Why you should think BIG (and why you shouldn’t)
“Think BIG!” It’s a message we often hear from personal development types like yours truly. But should you listen?
The other day I went on a mini-rant about how the personal growth message so often lands as, “You’re not enough. You need to change.” Self-help can be just another form of consumerism, where a hole is identified that you need to fill.
The post was sparked by someone tweeting about the need to “think big,” to really aim high and achieve something big in your life.
So should you listen to the think-big message? As with so many things, the answer is, “Weeeell…it depends.”
What’s your motivation?
To be clear, I’m actually a huge fan of thinking big. The trouble comes when the motivation for it gets muddy.
Boiled down to its simplest form, that motivation can come from two places. It can either be a door to a fuller expression of yourself and your potential, or a way to fill in a perceived hole of not-enoughness.
Motivation is everything. Even if you get the same end result, how you feel along the way is completely different.
With one, every step is part of the adventure. Every step is valued and enjoyed, or at least learned from.
With the other, there is an underlying sense of, “I’ll be OK when _____. I’ll be enough when ____.” Except you won’t. With a hole-filling motivation, no amount of reaching your goals will permanently fill that hole. It will always creep back, like a sinkhole opening up beneath your life.
So should you think big? Sure! But be really aware of your motivation. Is it because you don’t feel like you’re enough, or because you feel like you’re currently playing smaller than you truly are?
Why should you think big?
So let’s assume that you have dug into your motivation and decided that, while there might be a little “I’ll be enough when ____,” it’s mostly a way to step into a fuller expression of who you are and what you have to offer.
What are the benefits of thinking (and acting) big? Here are just a few.
It stretches you. When you think big and aim high, you can’t muddle along in your standard comfort zone kind of way. It requires you to reach beyond your present knowledge, capabilities, even your current beliefs.
It expands your sphere of possibility. When you stretch yourself, when you reach beyond what’s immediately within reach, a funny thing happens. The sphere of what you see as possible expands.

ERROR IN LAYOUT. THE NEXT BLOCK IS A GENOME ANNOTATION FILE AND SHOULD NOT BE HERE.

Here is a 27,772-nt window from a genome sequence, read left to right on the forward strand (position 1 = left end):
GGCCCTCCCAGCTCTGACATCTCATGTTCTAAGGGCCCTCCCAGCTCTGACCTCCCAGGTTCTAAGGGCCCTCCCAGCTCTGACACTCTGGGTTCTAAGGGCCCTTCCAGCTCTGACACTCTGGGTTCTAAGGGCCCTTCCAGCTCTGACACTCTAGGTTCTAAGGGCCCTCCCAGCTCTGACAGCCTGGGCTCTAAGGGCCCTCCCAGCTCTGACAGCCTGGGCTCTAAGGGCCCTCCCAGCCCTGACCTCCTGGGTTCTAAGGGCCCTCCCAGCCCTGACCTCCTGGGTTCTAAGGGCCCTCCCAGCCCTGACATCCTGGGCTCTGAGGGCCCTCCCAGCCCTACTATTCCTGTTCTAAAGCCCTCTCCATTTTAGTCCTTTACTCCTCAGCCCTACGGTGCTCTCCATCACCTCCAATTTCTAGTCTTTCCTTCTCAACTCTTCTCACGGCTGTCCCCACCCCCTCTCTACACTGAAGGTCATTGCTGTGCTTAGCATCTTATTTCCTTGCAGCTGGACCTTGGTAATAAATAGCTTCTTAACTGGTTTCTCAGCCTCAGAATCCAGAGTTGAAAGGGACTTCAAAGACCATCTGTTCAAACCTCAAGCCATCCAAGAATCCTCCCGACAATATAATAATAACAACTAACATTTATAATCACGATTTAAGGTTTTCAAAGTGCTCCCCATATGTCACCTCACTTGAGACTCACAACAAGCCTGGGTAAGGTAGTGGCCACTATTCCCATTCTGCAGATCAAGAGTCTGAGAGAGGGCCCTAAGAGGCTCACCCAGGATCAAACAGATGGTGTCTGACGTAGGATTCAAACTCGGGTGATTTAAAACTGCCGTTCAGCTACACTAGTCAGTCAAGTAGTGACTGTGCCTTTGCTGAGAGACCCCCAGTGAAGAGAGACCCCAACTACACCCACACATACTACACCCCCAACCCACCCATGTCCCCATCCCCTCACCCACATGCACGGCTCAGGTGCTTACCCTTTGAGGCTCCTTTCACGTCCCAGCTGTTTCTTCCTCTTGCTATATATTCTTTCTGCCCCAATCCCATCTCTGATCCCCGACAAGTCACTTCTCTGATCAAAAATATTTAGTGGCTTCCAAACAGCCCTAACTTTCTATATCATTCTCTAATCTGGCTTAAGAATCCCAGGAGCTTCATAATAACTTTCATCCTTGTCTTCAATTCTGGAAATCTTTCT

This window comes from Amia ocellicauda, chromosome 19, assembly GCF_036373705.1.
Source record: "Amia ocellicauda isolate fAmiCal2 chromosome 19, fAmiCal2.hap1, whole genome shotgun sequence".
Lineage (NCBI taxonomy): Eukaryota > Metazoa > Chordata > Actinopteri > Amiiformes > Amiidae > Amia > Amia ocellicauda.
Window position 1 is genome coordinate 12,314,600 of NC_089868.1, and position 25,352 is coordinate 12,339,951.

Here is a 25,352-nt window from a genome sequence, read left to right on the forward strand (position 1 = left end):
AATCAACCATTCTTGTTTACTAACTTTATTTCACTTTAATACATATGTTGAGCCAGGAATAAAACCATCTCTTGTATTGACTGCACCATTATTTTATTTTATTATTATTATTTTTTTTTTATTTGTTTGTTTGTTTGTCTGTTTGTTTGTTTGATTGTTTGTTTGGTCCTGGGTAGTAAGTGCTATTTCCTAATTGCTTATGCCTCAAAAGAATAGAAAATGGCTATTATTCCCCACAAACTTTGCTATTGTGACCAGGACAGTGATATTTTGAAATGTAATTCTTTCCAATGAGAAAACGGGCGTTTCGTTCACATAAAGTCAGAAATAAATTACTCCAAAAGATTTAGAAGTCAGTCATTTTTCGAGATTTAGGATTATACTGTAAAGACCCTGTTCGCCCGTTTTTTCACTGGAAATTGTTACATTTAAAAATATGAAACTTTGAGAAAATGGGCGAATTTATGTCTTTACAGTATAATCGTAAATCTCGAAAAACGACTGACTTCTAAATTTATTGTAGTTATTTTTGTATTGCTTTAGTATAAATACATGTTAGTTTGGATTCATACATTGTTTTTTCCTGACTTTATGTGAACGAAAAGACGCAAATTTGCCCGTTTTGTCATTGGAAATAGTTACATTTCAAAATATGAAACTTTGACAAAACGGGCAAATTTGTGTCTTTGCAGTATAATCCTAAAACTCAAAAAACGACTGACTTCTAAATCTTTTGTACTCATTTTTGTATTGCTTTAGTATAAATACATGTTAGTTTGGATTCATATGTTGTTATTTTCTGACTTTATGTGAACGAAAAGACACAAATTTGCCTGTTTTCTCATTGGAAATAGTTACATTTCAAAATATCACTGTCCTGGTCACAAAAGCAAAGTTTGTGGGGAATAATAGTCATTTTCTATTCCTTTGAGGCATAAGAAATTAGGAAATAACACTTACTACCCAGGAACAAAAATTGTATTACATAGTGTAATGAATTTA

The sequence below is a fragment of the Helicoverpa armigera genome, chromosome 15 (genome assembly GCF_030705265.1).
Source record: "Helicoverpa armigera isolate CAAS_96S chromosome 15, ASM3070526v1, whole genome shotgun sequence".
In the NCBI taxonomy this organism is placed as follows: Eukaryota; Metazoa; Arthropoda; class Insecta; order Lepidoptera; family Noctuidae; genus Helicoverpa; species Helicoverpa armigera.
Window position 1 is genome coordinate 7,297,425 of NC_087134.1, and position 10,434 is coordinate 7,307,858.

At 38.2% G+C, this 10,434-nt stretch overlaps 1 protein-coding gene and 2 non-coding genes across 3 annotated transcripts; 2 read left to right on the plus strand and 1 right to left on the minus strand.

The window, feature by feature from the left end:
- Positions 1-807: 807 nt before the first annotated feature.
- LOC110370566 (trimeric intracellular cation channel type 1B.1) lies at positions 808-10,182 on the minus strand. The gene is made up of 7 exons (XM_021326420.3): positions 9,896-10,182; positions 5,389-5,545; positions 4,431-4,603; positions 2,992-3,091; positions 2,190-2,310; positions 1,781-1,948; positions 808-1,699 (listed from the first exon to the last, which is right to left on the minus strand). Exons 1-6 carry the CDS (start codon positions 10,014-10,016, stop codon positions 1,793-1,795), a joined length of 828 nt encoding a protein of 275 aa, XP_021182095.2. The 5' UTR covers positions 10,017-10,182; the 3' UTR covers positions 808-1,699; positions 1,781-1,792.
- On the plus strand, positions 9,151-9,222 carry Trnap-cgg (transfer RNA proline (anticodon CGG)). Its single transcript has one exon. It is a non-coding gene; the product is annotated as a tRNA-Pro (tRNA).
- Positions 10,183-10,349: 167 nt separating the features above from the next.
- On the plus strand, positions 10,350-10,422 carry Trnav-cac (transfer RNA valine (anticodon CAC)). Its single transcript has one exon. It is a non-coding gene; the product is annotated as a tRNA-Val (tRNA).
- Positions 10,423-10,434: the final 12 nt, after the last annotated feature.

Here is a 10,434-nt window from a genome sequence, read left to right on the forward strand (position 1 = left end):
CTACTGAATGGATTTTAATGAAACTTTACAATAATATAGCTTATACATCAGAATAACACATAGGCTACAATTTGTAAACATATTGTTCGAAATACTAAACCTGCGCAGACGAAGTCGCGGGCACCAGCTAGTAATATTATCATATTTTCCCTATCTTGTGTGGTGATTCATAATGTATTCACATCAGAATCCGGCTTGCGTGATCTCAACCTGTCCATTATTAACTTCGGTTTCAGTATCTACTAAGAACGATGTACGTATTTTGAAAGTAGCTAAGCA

It expands the impact you can make. If making a difference is something you feel called to (not something you feel like you “should” do), this is potentially the biggest reason to think big.
It energizes you. Pushing yourself out past where you’ve ever been can be scary, but it can also be energizing. And it definitely keeps things from getting stale and stagnant.
It stimulates growth. Growth happens beyond the comfort zone. And when you think big, that’s where you spend a lot of your time.
It opens doors. When you pursue a big path, you take action you wouldn’t otherwise have taken. And that opens doors you never would have known were there.
It builds confidence. Succeeding outside your comfort zone builds belief both in your abilities and in the potential to do even more.
Make sure it’s your big
One final caveat – if you’re going to think big, make sure it’s your big. Just because your entrepreneur friend is over-the-moon inspired by building a company and scaling it into something huge doesn’t mean that has any relevance to you.
Your big might be to have a long-lasting, deep impact on people you spend time with face-to-face. Or it might be diving deep into a spiritual path that has none of the traditional think-big trappings of external accomplishment and achievement.
Just remember, the path to the fullest expression of who you are and what you can do never leads through anyone else’s big.
So should you think big? And should you take action on thinking big? Yes! Yes! Yes! But if you do, be sure it’s a path to a fuller expression of who you are, not just a way to shovel more loads of temporary enoughness into that hole.
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Brought to you by Curt Rosengren, Passion Catalyst TM
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